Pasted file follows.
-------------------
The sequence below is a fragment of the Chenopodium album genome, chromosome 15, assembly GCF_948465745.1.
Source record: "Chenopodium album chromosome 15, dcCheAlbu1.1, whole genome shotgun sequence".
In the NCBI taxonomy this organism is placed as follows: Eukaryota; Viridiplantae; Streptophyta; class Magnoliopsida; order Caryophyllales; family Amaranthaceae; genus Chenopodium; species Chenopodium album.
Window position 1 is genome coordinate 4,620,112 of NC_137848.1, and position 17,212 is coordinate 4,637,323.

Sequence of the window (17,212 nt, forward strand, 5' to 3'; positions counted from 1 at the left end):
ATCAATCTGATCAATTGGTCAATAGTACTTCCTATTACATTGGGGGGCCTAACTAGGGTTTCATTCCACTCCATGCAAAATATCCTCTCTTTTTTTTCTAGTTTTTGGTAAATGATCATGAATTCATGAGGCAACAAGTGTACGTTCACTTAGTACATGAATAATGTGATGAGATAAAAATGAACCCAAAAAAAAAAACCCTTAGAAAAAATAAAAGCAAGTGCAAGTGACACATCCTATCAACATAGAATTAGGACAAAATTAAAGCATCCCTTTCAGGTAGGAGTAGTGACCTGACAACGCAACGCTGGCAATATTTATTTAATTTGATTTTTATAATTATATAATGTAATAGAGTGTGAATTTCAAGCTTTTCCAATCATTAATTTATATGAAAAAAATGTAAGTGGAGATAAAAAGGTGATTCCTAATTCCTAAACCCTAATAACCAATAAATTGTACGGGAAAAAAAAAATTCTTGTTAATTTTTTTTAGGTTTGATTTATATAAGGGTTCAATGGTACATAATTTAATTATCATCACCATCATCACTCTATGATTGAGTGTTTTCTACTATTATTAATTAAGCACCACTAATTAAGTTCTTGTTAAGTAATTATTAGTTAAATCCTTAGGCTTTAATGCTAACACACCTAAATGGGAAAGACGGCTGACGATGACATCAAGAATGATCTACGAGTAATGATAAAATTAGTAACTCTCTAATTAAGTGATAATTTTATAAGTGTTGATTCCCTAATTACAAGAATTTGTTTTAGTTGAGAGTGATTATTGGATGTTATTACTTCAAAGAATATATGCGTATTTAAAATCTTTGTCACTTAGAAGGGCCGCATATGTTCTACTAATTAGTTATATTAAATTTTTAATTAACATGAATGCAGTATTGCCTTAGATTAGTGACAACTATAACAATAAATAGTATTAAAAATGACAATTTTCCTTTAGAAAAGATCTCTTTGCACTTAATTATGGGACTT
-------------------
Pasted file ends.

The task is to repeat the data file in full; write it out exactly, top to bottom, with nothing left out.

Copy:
The sequence below is a fragment of the Chenopodium album genome, chromosome 15, assembly GCF_948465745.1.
Source record: "Chenopodium album chromosome 15, dcCheAlbu1.1, whole genome shotgun sequence".
In the NCBI taxonomy this organism is placed as follows: Eukaryota; Viridiplantae; Streptophyta; class Magnoliopsida; order Caryophyllales; family Amaranthaceae; genus Chenopodium; species Chenopodium album.
Window position 1 is genome coordinate 4,620,112 of NC_137848.1, and position 17,212 is coordinate 4,637,323.

Sequence of the window (17,212 nt, forward strand, 5' to 3'; positions counted from 1 at the left end):
ATCAATCTGATCAATTGGTCAATAGTACTTCCTATTACATTGGGGGGCCTAACTAGGGTTTCATTCCACTCCATGCAAAATATCCTCTCTTTTTTTTCTAGTTTTTGGTAAATGATCATGAATTCATGAGGCAACAAGTGTACGTTCACTTAGTACATGAATAATGTGATGAGATAAAAATGAACCCAAAAAAAAAAACCCTTAGAAAAAATAAAAGCAAGTGCAAGTGACACATCCTATCAACATAGAATTAGGACAAAATTAAAGCATCCCTTTCAGGTAGGAGTAGTGACCTGACAACGCAACGCTGGCAATATTTATTTAATTTGATTTTTATAATTATATAATGTAATAGAGTGTGAATTTCAAGCTTTTCCAATCATTAATTTATATGAAAAAAATGTAAGTGGAGATAAAAAGGTGATTCCTAATTCCTAAACCCTAATAACCAATAAATTGTACGGGAAAAAAAAAATTCTTGTTAATTTTTTTTAGGTTTGATTTATATAAGGGTTCAATGGTACATAATTTAATTATCATCACCATCATCACTCTATGATTGAGTGTTTTCTACTATTATTAATTAAGCACCACTAATTAAGTTCTTGTTAAGTAATTATTAGTTAAATCCTTAGGCTTTAATGCTAACACACCTAAATGGGAAAGACGGCTGACGATGACATCAAGAATGATCTACGAGTAATGATAAAATTAGTAACTCTCTAATTAAGTGATAATTTTATAAGTGTTGATTCCCTAATTACAAGAATTTGTTTTAGTTGAGAGTGATTATTGGATGTTATTACTTCAAAGAATATATGCGTATTTAAAATCTTTGTCACTTAGAAGGGCCGCATATGTTCTACTAATTAGTTATATTAAATTTTTAATTAACATGAATGCAGTATTGCCTTAGATTAGTGACAACTATAACAATAAATAGTATTAAAAATGACAATTTTCCTTTAGAAAAGATCTCTTTGCACTTAATTATGGGACTT